Since LyX largely functions as a front-end to the LaTeX typesetting system, it has the power and flexibility of LaTeX, and can handle documents including books, notes, theses, to academic papers, letters, etc. Knowledge of the LaTeX markup language is not necessary for basic usage, although a variety of specialized formatting is only possible by adding LaTeX directives directly into the page.
LyX is popular among technical authors and scientists for its advanced mathematical modes, though it is increasingly used by non-mathematically-oriented scholars as well for its bibliographic database integration and ability to manage multiple files. LyX has also become popular among self-publishers.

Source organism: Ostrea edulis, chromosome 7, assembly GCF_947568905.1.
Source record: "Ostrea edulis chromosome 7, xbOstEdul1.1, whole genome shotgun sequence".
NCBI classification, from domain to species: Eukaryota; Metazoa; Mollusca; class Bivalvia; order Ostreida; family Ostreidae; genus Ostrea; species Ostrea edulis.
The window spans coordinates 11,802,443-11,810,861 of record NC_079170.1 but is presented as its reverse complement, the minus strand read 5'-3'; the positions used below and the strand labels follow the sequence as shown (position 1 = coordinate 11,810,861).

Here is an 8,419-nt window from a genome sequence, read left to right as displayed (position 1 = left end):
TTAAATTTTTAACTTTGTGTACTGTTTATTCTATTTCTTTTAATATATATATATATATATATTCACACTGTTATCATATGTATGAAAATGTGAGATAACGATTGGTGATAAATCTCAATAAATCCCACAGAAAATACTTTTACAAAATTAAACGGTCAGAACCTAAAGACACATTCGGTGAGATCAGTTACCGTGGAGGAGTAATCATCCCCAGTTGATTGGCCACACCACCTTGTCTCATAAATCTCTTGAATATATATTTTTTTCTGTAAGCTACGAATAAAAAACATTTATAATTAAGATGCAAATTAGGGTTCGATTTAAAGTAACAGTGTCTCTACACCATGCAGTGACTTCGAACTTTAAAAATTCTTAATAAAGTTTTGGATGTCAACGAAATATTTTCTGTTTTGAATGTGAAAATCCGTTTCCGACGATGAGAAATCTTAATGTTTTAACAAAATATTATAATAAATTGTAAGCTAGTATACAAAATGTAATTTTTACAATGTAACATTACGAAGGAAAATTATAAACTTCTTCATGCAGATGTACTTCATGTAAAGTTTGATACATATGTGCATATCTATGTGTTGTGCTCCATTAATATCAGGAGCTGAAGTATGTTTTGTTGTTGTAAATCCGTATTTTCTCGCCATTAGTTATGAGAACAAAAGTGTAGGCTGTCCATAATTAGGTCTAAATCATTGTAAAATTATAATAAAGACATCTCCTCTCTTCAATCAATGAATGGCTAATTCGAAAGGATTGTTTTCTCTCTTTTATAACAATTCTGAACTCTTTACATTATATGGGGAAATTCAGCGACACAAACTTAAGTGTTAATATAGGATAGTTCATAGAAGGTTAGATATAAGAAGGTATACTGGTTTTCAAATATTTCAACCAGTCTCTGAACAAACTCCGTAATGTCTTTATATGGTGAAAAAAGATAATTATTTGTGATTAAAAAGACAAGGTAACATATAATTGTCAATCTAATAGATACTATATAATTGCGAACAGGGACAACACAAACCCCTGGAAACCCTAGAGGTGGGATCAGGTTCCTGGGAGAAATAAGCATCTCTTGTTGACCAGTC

Matthias Ettrich started developing a shareware program called Lyrix in 1995. It was then announced on Usenet, where it received a great deal of attention in the following years.
Shortly after the initial release, Lyrix was renamed to LyX due to a name-clash with a word processor produced by the company Santa Cruz Operation. The name LyX was chosen because of the file-suffix '.lyx' for Lyrix files.